Making bread and beer, sugar and biofuel from plants at the Cambridge Science Festival

10 Mar 2010

Turning plants into food to eat, beer to drink and even fuel for our cars is the focus of an interactive demonstration at the Cambridge Science Festival on Saturday 13th March.

“Our ‘Crops for Food-Crops for Fuel’ exhibition will show how all the crops in fields surrounding Cambridge and across East Anglia are turned into bread, sugar, beer, cooking oil and biodiesel,” explains Dr Lydia Smith from Cambridge-based plant research organisation NIAB.

“Our aim is to show where our food comes from and how it is produced and to explain how new technology is transforming some UK-grown crops into environmentally-friendly biofuel for cars and buses.”

The demonstration includes interactive games, information and scientific tests for visitors of all ages. Attempt grinding wheat into flour and baking it into bread and crushing oilseed rape seed into cooking oil, or examine fermenting barley and test the sugar levels in sugar beet.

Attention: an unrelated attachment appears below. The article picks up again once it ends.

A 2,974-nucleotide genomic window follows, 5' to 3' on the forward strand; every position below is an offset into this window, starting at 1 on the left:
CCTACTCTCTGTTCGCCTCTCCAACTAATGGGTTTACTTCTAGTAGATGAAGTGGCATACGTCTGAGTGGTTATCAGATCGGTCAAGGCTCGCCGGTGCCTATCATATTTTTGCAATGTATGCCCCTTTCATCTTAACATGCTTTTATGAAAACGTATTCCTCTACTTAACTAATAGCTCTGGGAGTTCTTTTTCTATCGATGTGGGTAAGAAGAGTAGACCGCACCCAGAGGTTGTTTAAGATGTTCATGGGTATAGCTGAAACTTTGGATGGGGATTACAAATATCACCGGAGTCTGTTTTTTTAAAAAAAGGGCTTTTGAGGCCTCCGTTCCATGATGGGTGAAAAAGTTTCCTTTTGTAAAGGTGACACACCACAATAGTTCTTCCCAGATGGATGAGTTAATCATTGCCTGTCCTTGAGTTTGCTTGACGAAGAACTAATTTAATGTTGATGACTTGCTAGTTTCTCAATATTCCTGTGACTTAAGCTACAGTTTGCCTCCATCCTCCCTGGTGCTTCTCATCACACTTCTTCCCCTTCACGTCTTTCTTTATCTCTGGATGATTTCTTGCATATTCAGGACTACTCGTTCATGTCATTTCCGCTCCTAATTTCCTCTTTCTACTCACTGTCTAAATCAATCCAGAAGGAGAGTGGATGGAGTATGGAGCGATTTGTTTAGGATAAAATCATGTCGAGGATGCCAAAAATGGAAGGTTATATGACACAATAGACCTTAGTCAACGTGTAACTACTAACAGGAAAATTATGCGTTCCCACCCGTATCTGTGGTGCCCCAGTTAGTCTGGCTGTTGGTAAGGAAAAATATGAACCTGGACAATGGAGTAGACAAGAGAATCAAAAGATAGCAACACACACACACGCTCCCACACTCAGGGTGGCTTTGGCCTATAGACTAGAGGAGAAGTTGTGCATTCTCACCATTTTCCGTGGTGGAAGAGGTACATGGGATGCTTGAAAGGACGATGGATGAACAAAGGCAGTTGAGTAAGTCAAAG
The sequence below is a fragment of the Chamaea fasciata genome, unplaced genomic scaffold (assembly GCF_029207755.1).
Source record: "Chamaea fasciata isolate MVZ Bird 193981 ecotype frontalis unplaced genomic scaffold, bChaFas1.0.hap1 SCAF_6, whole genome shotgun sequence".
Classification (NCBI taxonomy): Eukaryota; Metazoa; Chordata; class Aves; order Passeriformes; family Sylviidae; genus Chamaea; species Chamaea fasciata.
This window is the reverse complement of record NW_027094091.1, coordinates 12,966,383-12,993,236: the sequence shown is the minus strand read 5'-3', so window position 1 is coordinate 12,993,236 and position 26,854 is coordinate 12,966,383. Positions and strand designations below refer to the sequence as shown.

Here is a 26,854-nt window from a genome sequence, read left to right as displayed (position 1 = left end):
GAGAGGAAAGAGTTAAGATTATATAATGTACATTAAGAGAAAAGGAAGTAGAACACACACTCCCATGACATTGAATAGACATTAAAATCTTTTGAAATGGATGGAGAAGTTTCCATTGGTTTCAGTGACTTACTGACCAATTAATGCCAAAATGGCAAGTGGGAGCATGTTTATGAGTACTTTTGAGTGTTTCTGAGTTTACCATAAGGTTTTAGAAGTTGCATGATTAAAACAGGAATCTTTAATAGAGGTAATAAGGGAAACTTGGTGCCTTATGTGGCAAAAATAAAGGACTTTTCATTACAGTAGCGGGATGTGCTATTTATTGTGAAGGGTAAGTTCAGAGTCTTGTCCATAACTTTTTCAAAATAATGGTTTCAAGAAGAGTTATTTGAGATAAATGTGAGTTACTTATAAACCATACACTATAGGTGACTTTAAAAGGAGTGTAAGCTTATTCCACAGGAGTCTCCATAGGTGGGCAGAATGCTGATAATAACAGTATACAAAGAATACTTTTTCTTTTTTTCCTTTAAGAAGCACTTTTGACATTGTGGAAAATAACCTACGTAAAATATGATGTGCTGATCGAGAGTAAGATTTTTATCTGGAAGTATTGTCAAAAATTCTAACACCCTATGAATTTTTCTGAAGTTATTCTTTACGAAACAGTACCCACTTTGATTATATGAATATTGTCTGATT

NIAB’s ‘Crops for Food-Crops for Fuel’ display is part of the ‘Seeds of Diversity demonstration on Saturday 13th March at The University of Cambridge’s Department of Plant Sciences Downing Street site, and runs from 10.00am to 4.00pm. The event is a three-way collaboration between NIAB, The University of Cambridge plant sciences and The Botanic Gardens, as part of National Science Week and the Cambridge Science Festival.

For further information contact:
Dr Lydia Smith, NIAB
T: 01223 342242
E: lydia.smith [at] ()

Issued by:
Ros Lloyd,
Front Foot Communications
T: 01487 831425
E: ros.lloyd [at] ()